Following the Fair, the organ was to have been purchased by the Kansas City Convention Hall. Indeed, the original console had a prominent "K C" on its music rack. This venture failed causing the L. A. Art Organ company to go bankrupt after the Fair closed. There was a plan to exhibit the organ at Coney Island in New York City, but nothing came of this. The organ languished in storage at the Handlan warehouse in St. Louis until 1909, when it was bought by John Wanamaker for his new department store at 13th and Market Streets in Center City, Philadelphia. It took thirteen freight cars to move it to its new home, and two years for installation. It was first played on June 6, 1911, at the exact moment when British King George V was crowned. It was also featured later that year when U.S. President William Howard Taft dedicated the store.

Despite its then-unprecedented size (more than 10,000 pipes), it was judged inadequate to fill the seven-story Grand Court in which it was located, so Wanamaker's opened a private organ factory in the store attic, which was charged with enlarging the organ. The first project to enlarge the organ resulted in 8,000 pipes being added between 1911 and 1917.

Wanamaker's sponsored many historic after-business-hours concerts on the Wanamaker Organ. The first, in 1919, featured Leopold Stokowski and the Philadelphia Orchestra with organist Charles M. Courboin. Every sales counter and fixture was removed for the free after-hours event, which attracted an audience of 15,000 from across the United States. Subsequently more of these "Musicians' Assemblies" were held, as were private recitals. For these events Wanamaker's opened a Concert Bureau and brought to America master organists Marcel Dupré and Louis Vierne, Nadia Boulanger, Marco Enrico Bossi, Alfred Hollins, and several others. During his first recital on the organ, Dupré was so impressed with the instrument that he was inspired to improvise a musical depiction of the life of Jesus Christ. This was later published as his "Symphonie-Passion".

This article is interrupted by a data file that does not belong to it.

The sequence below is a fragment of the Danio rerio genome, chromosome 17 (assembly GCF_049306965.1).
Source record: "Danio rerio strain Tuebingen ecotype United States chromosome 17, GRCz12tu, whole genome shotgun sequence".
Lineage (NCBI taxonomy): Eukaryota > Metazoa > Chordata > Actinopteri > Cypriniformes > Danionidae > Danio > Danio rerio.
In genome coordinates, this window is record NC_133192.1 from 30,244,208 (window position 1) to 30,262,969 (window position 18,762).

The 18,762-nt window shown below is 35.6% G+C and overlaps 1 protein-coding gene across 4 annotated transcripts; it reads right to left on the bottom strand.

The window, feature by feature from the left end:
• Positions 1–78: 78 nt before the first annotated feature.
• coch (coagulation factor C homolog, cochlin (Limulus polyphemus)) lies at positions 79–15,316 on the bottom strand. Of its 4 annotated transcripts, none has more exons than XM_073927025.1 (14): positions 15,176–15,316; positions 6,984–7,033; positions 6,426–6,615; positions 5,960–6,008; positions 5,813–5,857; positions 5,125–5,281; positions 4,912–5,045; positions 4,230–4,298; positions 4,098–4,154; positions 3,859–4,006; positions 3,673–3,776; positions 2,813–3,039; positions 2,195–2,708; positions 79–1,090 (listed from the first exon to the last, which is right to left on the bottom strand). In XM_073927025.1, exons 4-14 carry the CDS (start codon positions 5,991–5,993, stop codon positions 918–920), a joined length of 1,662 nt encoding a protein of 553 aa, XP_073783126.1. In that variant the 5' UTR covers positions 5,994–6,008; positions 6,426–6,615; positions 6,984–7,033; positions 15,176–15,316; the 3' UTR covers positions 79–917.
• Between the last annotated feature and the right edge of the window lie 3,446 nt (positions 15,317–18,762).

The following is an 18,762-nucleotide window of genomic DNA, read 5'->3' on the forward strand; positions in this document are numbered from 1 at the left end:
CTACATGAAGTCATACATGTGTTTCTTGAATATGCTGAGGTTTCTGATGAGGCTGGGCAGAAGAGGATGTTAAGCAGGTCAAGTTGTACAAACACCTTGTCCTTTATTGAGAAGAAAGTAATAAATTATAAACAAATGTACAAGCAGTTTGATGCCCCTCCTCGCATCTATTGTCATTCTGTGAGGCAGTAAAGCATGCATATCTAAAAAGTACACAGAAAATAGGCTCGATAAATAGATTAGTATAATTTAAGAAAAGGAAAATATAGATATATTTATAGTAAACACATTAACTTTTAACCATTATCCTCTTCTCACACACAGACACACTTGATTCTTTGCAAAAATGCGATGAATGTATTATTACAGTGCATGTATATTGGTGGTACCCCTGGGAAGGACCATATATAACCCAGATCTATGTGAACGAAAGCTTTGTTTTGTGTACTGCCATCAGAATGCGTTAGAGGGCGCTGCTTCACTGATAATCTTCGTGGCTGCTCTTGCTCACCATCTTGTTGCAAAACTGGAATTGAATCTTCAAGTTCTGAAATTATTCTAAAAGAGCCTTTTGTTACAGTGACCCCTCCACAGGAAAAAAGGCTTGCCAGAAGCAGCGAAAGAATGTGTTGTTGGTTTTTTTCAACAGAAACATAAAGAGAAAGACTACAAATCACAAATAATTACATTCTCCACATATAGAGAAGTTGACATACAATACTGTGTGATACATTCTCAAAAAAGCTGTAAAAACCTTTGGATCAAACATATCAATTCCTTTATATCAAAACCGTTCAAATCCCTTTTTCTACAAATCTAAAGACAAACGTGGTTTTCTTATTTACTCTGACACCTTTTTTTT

In 1924, a new project to enlarge the organ began. Marcel Dupré and Charles Courboin were asked by Rodman Wanamaker, John Wanamaker's son, to "Work together to draw up a plan for the instrument. Use everything you have ever dreamed about." They were told there was no limit to the budget. This project resulted in, among other things, the celebrated String Division, which occupies the largest organ chamber ever constructed, 67 feet long, 26 feet deep, and 16 feet high. During this project, the organ's current console was constructed in Wanamaker's private in-house pipe-organ factory, with six manuals and several hundred controls. By 1930, when work on expanding the organ finally stopped, the organ had 28,482 pipes, and, if Rodman Wanamaker had not died in 1928, the organ would probably be even bigger.cite book | author = Whitney, Craig R.| year = 2003 | title = All the Stops: The Glorious Pipe Organ and Its American Masters | publisher = PublicAffairs New York | id=ISBN 1-58648-173-8 ]

Plans were made for, among others, a Stentor division, a section of high-pressure diapasons and reeds. It was to be installed on the fifth floor, above the String Division, and would be playable from the sixth manual. However, it was never funded, and the sixth manual is now used to couple other divisions or play various solo voices from other divisions that are duplexed to this keyboard. [The [http://www.agophila.org/pages/instruments/wanamaker.html Philadelphia Chapter of the American Guild of Organists] lists all the stops on the organ, and mentions the unrealized Stentor division.]

Following the sale to May in 1995, the Wanamaker's name was removed from the store (first as Wanamaker-Hecht's) in favor of Hecht's, but the organ and its concerts were retained. During the transition of the Hecht's stores to Strawbridge's stores, the historic Wanamaker Store briefly took the name of its longtime rival Strawbridge's. The May Company began a complete restoration of the organ in 1997, as part of the store's final May Co. conversion into a Lord & Taylor